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Q: Quaternary ammonium charge for chromatography ( No Answer,   2 Comments )
Subject: Quaternary ammonium charge for chromatography
Category: Science > Chemistry
Asked by: flintcotefilters-ga
List Price: $100.00
Posted: 04 May 2006 09:37 PDT
Expires: 03 Jun 2006 09:37 PDT
Question ID: 725439
I would like you to explain in detail the chemical process which is
used by manufacturers of chromotographic resins, specifically an ionic
quaternary ammonium charged resin.I do not want to know how the bead
is manufactured, only how to put a strong positive charge on a bead or
other material.  The material I am interested in putting a strong
quaternary ammonium charge on is cellulose based.
There is no answer at this time.

Subject: Re: Quaternary ammonium charge for chromatography
From: rutkcod-ga on 17 May 2006 21:48 PDT
If you have an R-H resin for cation exchange purposes and want it to
be R-NH4, treat the starting R-H resin with a highly concentrated
NH4Cl solution.  The ammonium ions should exchange with the hydronium
ions.  There may be an issue with stability in the resulting resin,
especially if treated with acidic substances that could cause the
R-NH4 to degrade to R-H + NH3
Subject: Re: Quaternary ammonium charge for chromatography
From: seavun-ga on 23 May 2006 23:30 PDT
i think these article will give you answer;

1.Interaction forces between cellulose microspheres and ultrathin
cellulose films monitored by colloidal probe microscopy?effect of wet
strength agents
Colloidal probe microscopy was employed to study forces between
cellulose surfaces upon addition of a series of cationic copolymers in
aqueous solution, as model compounds for wet strength agents. The
content of quaternary ammonium groups and primary amines was
systematically varied in the cationic polymers, to distinguish between
the importance of electrostatical and H-bonding effects. Cellulose
microspheres were glued at the apex of tipless microfabricated
cantilevers and used as colloidal probes. Ultra thin cellulose films
and cellulose fibres were employed as model surfaces. The cellulose
films of a thickness of about 5 nm were spin-coated from cellulose
solution onto silicon substrates. The root-mean-square-roughness (RMS)
was 0.3?0.8 nm. The cationic model polymers were compared to
Servamine, a polymer employed as standard wet strength resin in
papermaking industries. Force versus separation measurements showed a
detailed picture of adhesion and contact breaking. Relatively strong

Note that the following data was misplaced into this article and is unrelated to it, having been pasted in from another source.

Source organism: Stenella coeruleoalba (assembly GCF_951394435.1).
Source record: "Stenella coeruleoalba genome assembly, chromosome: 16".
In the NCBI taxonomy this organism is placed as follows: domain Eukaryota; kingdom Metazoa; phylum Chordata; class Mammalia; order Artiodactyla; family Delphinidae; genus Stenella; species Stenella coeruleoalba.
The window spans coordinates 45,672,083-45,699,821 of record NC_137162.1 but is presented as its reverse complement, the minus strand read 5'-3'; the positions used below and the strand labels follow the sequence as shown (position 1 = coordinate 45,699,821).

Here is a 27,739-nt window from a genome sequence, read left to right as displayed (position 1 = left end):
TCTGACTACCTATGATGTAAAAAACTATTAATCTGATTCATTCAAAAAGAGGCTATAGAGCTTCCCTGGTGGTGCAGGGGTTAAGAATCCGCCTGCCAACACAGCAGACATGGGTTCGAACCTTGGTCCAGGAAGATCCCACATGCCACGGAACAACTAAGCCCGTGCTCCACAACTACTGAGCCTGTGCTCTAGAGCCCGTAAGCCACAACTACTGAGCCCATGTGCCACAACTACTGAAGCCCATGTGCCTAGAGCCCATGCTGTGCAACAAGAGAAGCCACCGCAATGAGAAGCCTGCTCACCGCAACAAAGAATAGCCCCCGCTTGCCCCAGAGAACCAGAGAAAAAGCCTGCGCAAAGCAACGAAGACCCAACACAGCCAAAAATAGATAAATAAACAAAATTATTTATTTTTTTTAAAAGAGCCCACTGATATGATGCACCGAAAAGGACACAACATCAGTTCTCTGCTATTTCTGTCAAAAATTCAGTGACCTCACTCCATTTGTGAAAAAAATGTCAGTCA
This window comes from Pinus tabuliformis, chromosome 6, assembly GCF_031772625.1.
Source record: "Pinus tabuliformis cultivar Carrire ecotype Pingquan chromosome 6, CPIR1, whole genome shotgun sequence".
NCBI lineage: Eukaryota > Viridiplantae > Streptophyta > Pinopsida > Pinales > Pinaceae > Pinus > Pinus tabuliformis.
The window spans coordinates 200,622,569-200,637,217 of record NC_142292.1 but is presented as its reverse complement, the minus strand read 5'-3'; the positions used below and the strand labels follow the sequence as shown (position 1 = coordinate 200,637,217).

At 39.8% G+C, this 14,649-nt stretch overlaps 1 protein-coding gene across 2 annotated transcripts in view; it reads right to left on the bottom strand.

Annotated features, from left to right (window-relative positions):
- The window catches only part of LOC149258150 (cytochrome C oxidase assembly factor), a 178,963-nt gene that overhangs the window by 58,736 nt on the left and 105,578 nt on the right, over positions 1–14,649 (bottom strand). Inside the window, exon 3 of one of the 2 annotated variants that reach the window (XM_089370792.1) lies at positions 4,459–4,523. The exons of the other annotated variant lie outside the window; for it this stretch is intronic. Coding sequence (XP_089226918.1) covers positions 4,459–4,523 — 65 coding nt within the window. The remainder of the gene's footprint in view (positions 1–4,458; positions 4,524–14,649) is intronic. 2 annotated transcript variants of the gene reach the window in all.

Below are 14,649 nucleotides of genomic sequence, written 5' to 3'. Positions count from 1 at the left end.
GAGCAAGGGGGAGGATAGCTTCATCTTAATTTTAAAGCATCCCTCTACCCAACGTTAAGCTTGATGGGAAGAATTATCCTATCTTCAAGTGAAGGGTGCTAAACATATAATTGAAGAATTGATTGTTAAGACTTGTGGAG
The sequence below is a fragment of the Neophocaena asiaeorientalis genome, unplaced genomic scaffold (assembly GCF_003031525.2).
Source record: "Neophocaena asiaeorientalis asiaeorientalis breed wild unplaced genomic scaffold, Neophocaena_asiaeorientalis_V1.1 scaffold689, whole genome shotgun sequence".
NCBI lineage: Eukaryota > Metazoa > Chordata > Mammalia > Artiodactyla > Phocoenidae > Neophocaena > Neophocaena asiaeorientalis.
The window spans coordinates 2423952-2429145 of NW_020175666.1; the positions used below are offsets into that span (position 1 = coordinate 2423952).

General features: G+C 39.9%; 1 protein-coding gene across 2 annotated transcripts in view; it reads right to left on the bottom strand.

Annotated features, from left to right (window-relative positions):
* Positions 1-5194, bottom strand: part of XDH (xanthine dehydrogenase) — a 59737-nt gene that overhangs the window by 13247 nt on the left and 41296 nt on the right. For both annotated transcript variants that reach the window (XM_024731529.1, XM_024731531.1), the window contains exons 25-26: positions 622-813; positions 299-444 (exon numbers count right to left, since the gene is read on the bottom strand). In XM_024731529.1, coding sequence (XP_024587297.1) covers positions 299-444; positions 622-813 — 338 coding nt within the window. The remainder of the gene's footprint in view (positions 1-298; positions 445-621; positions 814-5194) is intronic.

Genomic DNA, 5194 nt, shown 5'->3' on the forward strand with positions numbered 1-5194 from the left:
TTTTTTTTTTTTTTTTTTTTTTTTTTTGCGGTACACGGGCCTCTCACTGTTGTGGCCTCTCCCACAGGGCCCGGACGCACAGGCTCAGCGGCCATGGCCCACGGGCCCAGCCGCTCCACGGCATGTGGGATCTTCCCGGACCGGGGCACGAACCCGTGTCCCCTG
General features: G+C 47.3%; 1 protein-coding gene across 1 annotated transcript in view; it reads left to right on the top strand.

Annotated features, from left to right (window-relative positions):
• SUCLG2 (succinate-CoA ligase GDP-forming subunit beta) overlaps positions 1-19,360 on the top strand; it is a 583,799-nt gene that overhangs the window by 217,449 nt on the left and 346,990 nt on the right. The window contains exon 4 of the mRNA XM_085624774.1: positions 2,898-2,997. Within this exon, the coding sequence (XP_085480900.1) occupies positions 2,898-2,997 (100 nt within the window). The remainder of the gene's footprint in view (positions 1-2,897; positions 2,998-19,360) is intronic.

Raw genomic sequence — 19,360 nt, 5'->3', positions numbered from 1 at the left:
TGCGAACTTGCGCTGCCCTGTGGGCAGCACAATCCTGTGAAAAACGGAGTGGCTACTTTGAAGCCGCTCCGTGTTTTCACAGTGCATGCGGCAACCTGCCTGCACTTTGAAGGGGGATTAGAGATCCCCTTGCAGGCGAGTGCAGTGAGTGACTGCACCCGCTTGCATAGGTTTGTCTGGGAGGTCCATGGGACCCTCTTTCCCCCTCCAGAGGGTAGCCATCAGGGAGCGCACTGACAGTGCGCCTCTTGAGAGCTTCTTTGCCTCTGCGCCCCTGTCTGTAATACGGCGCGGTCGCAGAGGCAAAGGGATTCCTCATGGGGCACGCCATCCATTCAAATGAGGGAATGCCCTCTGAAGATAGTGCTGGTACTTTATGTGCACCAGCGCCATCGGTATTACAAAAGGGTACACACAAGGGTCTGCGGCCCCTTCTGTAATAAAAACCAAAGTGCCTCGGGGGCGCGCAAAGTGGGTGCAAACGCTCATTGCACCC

adhesion of the order of 0.3 mJ/m2 was observed with Servamine within
a range of approximately 10 nm. At larger distances weak bond breaking
and elastic chain pulling were identified. When approaching the
surface one to two small jump-in's possibly related to strong binding
of Servamine and subsequent attraction could be found in the case of
Servamine. In contrast, all the model copolymers showed only a weak
adhesion of 8?30 ?J/m2, i.e., an order of magnitude less than that of
Servamine and subsequent elastic rupture domains. The contour length,
persistence length and characteristic rupture distances were
calculated by means of applying the WLC model. Measurements against
cellulose fibres obtained from the production process proved the
relevance of the model systems.

2.Cellulose fiber/poly(ethylene-co-methacrylic acid) composites with
ionic interphase
Cellulose fiber/thermoplastic composites with ionic interphase were
prepared from modified cellulose fibers and
poly(ethylene-co-methacrylic acid) (PE-co-MA). The cellulose fiber was
treated by using coupling agent or sodium hydroxide followed by
introduction of ionic quaternary ammonium groups on the fiber surface,
which was then compounded with the polymer having anionic groups. The
effect of the ionic interface on the composite physical and thermal
dynamic properties was investigated. An obvious improvement in
mechanical strength of the ionic-interface composites was observed due
to acid?base interactions. The improved adhesion could be ascribed to
the interaction between cationic grafted groups at the cellulose fiber
surface and the anionic groups in the PE-co-MA.

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